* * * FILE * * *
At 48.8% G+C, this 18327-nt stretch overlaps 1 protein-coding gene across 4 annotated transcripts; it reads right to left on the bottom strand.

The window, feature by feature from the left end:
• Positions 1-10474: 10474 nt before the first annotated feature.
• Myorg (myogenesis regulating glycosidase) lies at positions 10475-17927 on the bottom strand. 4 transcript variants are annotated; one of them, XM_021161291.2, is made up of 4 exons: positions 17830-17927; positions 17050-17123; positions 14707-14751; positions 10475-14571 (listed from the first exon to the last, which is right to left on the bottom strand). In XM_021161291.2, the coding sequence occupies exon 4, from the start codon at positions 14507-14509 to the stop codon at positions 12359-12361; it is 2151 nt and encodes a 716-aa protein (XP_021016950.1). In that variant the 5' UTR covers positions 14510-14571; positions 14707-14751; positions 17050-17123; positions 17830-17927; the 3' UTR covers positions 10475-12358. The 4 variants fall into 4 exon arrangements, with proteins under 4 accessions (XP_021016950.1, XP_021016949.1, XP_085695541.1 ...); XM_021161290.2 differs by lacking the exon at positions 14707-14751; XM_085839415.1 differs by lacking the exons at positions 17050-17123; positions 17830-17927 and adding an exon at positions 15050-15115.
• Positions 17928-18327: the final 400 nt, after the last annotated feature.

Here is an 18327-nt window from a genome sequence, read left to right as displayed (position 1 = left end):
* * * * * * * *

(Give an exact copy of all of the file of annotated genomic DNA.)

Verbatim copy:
At 48.8% G+C, this 18327-nt stretch overlaps 1 protein-coding gene across 4 annotated transcripts; it reads right to left on the bottom strand.

The window, feature by feature from the left end:
• Positions 1-10474: 10474 nt before the first annotated feature.
• Myorg (myogenesis regulating glycosidase) lies at positions 10475-17927 on the bottom strand. 4 transcript variants are annotated; one of them, XM_021161291.2, is made up of 4 exons: positions 17830-17927; positions 17050-17123; positions 14707-14751; positions 10475-14571 (listed from the first exon to the last, which is right to left on the bottom strand). In XM_021161291.2, the coding sequence occupies exon 4, from the start codon at positions 14507-14509 to the stop codon at positions 12359-12361; it is 2151 nt and encodes a 716-aa protein (XP_021016950.1). In that variant the 5' UTR covers positions 14510-14571; positions 14707-14751; positions 17050-17123; positions 17830-17927; the 3' UTR covers positions 10475-12358. The 4 variants fall into 4 exon arrangements, with proteins under 4 accessions (XP_021016950.1, XP_021016949.1, XP_085695541.1 ...); XM_021161290.2 differs by lacking the exon at positions 14707-14751; XM_085839415.1 differs by lacking the exons at positions 17050-17123; positions 17830-17927 and adding an exon at positions 15050-15115.
• Positions 17928-18327: the final 400 nt, after the last annotated feature.

Here is an 18327-nt window from a genome sequence, read left to right as displayed (position 1 = left end):